Question 354.— (1) In what shape did the usury bill pass?

(2)   How will it affect banks re-discounting private bankers' paper? Many private bankers take notes, say at six months with interest at 10 per cent.

(3)   If a note representing a loan is drawn for a lump sum representing the principal and interest at a higher rate than 6 per cent., without any mention of the rate on the face of the note, would the new law apply?

Answer.— (1) The interest bill as passed provides in effect that unless the rate per cent. per annum is expressed, interest at 6 per cent, per annum only can be collected.

(2) The Act will apply to private bankers' paper held by a bank if the terms of any note so held brings it within the scope of the Act—that is, if a bank takes from a private banker a note which bears a rate of interest per diem and not per annum, it can only regard the note as a security bearing 6 per cent. per annum.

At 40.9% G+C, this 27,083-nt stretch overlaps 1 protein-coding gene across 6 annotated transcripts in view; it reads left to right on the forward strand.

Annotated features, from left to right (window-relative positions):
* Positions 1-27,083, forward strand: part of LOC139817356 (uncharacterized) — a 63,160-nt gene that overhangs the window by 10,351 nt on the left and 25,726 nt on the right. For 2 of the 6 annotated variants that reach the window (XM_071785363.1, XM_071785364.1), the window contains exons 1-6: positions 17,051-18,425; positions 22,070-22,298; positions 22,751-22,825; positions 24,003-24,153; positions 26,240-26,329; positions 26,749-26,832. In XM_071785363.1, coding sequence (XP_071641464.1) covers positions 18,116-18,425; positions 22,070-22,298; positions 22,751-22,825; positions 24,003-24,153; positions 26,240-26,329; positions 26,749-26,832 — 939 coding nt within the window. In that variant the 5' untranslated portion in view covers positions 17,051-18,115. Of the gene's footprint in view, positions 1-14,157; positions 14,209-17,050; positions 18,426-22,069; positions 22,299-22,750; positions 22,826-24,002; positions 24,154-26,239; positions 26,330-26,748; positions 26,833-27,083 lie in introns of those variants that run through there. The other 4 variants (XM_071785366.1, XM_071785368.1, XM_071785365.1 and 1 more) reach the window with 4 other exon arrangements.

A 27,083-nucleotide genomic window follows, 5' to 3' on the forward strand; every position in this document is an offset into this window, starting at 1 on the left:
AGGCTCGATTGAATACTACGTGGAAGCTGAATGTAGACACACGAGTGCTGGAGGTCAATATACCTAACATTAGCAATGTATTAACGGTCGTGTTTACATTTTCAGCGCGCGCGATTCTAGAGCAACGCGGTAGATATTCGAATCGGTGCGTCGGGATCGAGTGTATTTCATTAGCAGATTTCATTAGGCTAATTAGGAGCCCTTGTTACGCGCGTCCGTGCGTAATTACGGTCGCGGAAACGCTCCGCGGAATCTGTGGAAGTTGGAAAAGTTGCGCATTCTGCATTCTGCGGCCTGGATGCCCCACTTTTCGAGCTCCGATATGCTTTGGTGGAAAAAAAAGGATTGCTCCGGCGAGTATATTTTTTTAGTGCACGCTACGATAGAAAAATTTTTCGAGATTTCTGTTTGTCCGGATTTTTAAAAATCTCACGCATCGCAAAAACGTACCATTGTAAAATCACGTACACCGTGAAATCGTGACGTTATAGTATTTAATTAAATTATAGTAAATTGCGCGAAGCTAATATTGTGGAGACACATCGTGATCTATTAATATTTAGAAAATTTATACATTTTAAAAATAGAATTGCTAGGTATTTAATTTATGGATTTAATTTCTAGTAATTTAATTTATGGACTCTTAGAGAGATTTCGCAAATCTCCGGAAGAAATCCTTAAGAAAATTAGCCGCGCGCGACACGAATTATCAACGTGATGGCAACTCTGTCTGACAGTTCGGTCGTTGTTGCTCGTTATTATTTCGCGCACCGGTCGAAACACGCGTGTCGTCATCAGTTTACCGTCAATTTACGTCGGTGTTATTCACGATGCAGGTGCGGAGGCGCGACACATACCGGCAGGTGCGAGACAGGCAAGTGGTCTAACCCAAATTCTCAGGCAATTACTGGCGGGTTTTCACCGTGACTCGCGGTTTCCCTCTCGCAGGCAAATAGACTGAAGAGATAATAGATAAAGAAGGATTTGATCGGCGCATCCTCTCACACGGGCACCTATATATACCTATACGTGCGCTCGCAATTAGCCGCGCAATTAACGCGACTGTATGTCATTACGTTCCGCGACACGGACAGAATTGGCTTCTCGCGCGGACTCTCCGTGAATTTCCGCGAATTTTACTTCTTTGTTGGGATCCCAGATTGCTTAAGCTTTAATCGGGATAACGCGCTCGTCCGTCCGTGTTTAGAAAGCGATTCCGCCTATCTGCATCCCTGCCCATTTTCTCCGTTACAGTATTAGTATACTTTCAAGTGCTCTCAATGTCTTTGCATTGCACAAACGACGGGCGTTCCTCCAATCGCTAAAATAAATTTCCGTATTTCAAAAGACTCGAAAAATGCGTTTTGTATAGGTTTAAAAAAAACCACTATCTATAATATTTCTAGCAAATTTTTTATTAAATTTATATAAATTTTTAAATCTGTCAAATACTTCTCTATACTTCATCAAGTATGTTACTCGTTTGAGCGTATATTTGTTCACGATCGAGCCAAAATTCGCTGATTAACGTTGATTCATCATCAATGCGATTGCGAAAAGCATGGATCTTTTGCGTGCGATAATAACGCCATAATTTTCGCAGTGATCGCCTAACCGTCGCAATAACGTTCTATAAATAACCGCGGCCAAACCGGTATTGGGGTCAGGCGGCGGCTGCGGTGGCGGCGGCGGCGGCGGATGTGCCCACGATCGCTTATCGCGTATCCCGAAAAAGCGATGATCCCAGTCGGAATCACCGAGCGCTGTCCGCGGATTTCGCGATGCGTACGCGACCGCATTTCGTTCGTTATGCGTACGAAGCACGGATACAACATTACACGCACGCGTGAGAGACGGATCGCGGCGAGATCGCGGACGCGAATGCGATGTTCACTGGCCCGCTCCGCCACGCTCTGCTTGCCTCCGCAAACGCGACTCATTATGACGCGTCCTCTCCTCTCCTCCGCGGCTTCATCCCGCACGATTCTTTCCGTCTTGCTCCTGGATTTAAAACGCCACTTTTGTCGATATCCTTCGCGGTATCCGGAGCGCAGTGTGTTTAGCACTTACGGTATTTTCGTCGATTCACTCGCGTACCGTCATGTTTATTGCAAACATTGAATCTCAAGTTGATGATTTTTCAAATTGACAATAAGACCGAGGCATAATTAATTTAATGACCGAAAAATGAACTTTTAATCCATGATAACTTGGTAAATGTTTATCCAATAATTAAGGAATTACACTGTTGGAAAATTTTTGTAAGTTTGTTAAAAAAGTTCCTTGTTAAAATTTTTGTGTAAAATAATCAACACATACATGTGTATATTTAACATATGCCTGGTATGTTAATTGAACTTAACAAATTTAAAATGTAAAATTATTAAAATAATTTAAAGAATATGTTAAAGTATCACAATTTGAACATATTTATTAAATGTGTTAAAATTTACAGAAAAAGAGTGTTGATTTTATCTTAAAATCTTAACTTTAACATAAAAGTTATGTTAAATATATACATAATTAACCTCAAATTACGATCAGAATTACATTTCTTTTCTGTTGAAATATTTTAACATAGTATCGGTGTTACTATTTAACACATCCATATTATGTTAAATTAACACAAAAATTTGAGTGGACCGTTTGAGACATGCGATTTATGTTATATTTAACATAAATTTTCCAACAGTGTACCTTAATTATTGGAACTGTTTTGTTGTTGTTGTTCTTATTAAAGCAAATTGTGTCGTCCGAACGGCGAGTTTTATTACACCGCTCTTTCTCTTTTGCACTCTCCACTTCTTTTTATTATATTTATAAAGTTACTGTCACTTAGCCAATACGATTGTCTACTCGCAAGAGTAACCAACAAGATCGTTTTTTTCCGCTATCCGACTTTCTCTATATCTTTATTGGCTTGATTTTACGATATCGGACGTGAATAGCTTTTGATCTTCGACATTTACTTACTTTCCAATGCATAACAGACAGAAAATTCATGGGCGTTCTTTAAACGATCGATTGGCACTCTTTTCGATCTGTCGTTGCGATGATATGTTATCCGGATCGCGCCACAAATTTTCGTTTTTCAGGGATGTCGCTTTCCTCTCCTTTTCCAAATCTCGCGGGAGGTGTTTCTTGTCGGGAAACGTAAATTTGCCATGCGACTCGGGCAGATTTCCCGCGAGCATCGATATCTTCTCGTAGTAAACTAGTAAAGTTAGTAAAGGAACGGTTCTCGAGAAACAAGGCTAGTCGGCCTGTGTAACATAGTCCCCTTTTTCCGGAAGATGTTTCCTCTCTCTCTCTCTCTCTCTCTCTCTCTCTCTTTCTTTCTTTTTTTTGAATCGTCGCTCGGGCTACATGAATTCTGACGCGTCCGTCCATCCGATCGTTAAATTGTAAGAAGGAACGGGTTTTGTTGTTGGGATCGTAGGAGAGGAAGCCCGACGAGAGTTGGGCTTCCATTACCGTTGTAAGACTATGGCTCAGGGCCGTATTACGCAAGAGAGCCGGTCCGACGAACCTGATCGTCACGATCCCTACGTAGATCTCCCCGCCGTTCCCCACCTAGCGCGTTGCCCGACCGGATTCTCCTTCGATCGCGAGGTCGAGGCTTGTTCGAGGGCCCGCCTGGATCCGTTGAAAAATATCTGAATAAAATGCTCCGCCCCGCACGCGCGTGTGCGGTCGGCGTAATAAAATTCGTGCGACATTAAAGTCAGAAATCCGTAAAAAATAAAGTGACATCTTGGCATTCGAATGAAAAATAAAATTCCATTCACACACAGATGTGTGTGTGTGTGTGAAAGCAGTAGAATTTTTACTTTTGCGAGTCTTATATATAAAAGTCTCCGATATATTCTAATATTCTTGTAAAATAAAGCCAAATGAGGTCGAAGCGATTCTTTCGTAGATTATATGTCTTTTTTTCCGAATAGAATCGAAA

(3) The note described may be, as between the maker and the lender, a note which includes interest, but so far as any other holder of the note is concerned, it is a bare promise to pay the amount of the note at maturity, without any reference to interest at all, and would, in the hands of a holder in due course, constitute a valid claim for its face amount. The Act does not interfere with contracts of this kind. If, for example, a man should sell a private banker a note of $100 for $100, there is nothing to interfere with his right to claim the $100 at maturity, and any subsequent holder, who acquired the note in good faith before maturity, would be, if possible, in a better position than the payee.